…On a rope.
And we aren’t talking static or dynamic, 10mm rope. Oh no. We are talking old fashioned gym rope, the sort that might have been part of your PE lessons in junior school. The sort that chaffs the hands and grates the skin off your knees. The sort that no real climber would go near unless they had a very good reason.
Josh Senior, as always, had a genuine reason for going where no one else would dream. In his bid to not just raise money for Air Ambulance Kent Surrey Sussex, but finish his 12 months of 12 physically gruelling challenges in style, he saved the worst until last. He might be a cross fit enthusiast, a gym bunny and a nearly converted swimmer and triathlete, but Josh is first and foremost a climber. Which is why climbing became the focus of his final challenge of the year.
The premise was simple. Eight metres of rope, up and down, for 24 hours, ably supported by two mates. That meant 1,106 ascents of the rope, keeping up a pace of one per 78 seconds. All through the afternoon, evening and keeping climbing through the wee hours. Going past dawn, into the morning and see out lunchtime to finish by 2pm.
At 2pm, the challenge started to muted applause from the bemused climbers who had popped down to Chimera for a quiet session, not realising the madness they were about to witness. Josh took on the brunt of the early stints, up and down repeatedly while the support crew logged each and every climb. Hands protected by gloves which started the challenge brand-new, it wasn’t long before signs of wear were clear. Time to change out.
Into the fray came Craig and Alex. They took turns, the pace continued and as the spectators gathered, the climb continued. As it dawned on the watching supporters just how many ascents were going to be needed to hit the height of Everest, the sun dipped below the horizon and the evening set in.
It was at this point, on the back of five plus hours, the reinforcements were called up. Squad kids finishing their Christmas competition jumped at the chance to scuttle up the rope, making quick work of the eight metres and giving the team a few minutes much needed rest. But bedtimes called and soon the intrepid trio were at it again, this time in an eerily quiet centre.
Alex bowed out late in the evening – having been battling illness all week, he had done well to make it that far and take some of the burden off the others. An Instagram plea at literally the 11th hour saw last minute stand in Andrew drive 90 minutes just to take over from Alex.
With Andrew much fresher and able to complete the brunt of the climbs for a few hours, that left Josh and Craig to continue to do what they could through the wee hours of the morning, with time slowing down and minutes on the rope feeling like days. No rest, no shut eye, no chance. Leg muscles burning, forearms screaming for respite, bodies desperate for rest. And then the worst news – after a weary calculation at the halfway point, the team discovered they were massively behind schedule.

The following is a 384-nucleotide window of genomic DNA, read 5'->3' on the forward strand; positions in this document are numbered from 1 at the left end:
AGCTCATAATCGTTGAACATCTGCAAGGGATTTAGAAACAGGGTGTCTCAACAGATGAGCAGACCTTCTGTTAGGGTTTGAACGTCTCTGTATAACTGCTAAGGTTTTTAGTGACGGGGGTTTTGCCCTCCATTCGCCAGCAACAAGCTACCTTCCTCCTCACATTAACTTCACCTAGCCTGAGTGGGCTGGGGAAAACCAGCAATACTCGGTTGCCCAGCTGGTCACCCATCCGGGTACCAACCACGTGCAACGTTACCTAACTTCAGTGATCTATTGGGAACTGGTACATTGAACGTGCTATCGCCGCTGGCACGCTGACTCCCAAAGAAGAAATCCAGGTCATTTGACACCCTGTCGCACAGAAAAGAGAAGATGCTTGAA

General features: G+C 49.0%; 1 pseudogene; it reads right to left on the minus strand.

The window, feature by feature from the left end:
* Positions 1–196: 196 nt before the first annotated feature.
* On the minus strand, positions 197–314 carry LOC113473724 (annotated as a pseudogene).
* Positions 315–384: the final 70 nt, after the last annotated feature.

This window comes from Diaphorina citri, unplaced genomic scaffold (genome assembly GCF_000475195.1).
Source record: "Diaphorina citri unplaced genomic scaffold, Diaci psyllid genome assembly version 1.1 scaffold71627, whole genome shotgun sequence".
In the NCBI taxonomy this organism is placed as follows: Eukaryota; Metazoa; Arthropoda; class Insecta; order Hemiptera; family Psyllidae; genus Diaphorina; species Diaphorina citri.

Cue an epic couple of hours of non-stop climbing from the trio. The height was dropped from eight to five metres, to lessen the load in between vital periods of rest. Up and down, lowered expertly by Stephen in his role as best friend, encouragement giver, there from beginning to end as belayer, himself performing just as vital a role in the orchestra of moving parts that was trying to see the challenge to its conclusion.
The static belay rope soon needing switching ends, and then swapping out entirely, with its lifespan well and truly reached. That bought the climbers a few minutes of rest and a chance to refuel, while everyone else looked at the rope in amazement, having only ever retired their own ropes due to age or damage.
Dawn brought not just golden light seeping through the windows, but the most-welcomed sight – family, here to encourage, bring sustenance and most importantly, a constant supply of caffeine. Suddenly feeling fresher than they had for hours, the challenge was back on track and the numbers tumbling.
Ben Nevis had been and gone the previous evening, then the Eiger. Mount St. Elias was summated in the wee hours, as the team globe trotted their way up a series of respected peaks. Aconcagua in the Andes disappeared mis-morning, followed by Cho Oyu as the climbers finally surpassed the 8,000m mark.
By this time the centre had filled up with a new set of climbers who asked questions, disbelief on their faces when they realised what was occurring. On and one, up and up, climb after climb they watched in awe as Josh, Andrew and Craig ticked off the metres.
And then, just like that, they made it. Adrenaline seeing them through once they realised they were finally ahead of schedule. Josh clipped in for the ceremonial final climb of the gruelling challenge. Cheered and applauded by the whole centre, arm over arm, he climbed up the rope to the very top and summited the height of Everest, the tallest mountain in the world with half an hour to spare.
It was a challenge that will live long physically as much as in the memory – calluses ripped, forearms shredded, calves suffering acute rope burn. Umpteen calories burned, bodies nearly broken with effort. But they did it. They did what they set out to do, and in doing so, Josh finished his 12 challenges in style. Why go to such lengths, who put yourself through so much? Because Josh believes wholeheartedly in the cause – because he wants to make sure the charity has enough money in the coming year to function. To fly to the aid of those in need. And he decided to go about it the most eye-catchingly way, by flinging himself up and down a rope in the middle of the centre for 24 hours.
You can’t disagree that it was attention-grabbing, and awe-inspiring in equal measure. And if it encourages just one person to donate, then it was all worth it.